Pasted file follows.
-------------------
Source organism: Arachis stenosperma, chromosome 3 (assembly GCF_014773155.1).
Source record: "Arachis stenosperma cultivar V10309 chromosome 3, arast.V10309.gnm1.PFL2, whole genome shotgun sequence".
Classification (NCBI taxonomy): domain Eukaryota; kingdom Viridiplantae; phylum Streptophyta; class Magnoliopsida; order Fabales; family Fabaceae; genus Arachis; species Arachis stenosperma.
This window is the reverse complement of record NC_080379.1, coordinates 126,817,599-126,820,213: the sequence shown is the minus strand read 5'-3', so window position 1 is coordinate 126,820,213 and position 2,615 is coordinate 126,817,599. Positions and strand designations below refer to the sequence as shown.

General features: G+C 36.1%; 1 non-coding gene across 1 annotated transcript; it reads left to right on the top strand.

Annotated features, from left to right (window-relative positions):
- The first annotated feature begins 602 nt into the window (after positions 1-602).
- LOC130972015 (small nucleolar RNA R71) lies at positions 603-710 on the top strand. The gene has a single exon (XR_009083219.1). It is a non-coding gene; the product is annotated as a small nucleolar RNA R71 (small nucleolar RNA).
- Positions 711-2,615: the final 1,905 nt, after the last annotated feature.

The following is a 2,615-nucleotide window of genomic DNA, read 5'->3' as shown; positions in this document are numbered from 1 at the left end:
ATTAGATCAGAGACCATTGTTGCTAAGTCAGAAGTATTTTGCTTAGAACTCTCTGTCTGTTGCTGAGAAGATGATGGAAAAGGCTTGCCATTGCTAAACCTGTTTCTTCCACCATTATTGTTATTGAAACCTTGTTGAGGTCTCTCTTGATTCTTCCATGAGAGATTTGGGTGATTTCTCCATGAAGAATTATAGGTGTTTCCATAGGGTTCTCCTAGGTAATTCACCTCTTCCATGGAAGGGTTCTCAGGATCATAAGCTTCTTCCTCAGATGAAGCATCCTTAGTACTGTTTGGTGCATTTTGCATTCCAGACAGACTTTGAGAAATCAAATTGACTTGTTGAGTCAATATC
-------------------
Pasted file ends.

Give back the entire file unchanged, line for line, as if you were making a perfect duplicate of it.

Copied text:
Source organism: Arachis stenosperma, chromosome 3 (assembly GCF_014773155.1).
Source record: "Arachis stenosperma cultivar V10309 chromosome 3, arast.V10309.gnm1.PFL2, whole genome shotgun sequence".
Classification (NCBI taxonomy): domain Eukaryota; kingdom Viridiplantae; phylum Streptophyta; class Magnoliopsida; order Fabales; family Fabaceae; genus Arachis; species Arachis stenosperma.
This window is the reverse complement of record NC_080379.1, coordinates 126,817,599-126,820,213: the sequence shown is the minus strand read 5'-3', so window position 1 is coordinate 126,820,213 and position 2,615 is coordinate 126,817,599. Positions and strand designations below refer to the sequence as shown.

General features: G+C 36.1%; 1 non-coding gene across 1 annotated transcript; it reads left to right on the top strand.

Annotated features, from left to right (window-relative positions):
- The first annotated feature begins 602 nt into the window (after positions 1-602).
- LOC130972015 (small nucleolar RNA R71) lies at positions 603-710 on the top strand. The gene has a single exon (XR_009083219.1). It is a non-coding gene; the product is annotated as a small nucleolar RNA R71 (small nucleolar RNA).
- Positions 711-2,615: the final 1,905 nt, after the last annotated feature.

The following is a 2,615-nucleotide window of genomic DNA, read 5'->3' as shown; positions in this document are numbered from 1 at the left end:
ATTAGATCAGAGACCATTGTTGCTAAGTCAGAAGTATTTTGCTTAGAACTCTCTGTCTGTTGCTGAGAAGATGATGGAAAAGGCTTGCCATTGCTAAACCTGTTTCTTCCACCATTATTGTTATTGAAACCTTGTTGAGGTCTCTCTTGATTCTTCCATGAGAGATTTGGGTGATTTCTCCATGAAGAATTATAGGTGTTTCCATAGGGTTCTCCTAGGTAATTCACCTCTTCCATGGAAGGGTTCTCAGGATCATAAGCTTCTTCCTCAGATGAAGCATCCTTAGTACTGTTTGGTGCATTTTGCATTCCAGACAGACTTTGAGAAATCAAATTGACTTGTTGAGTCAATATC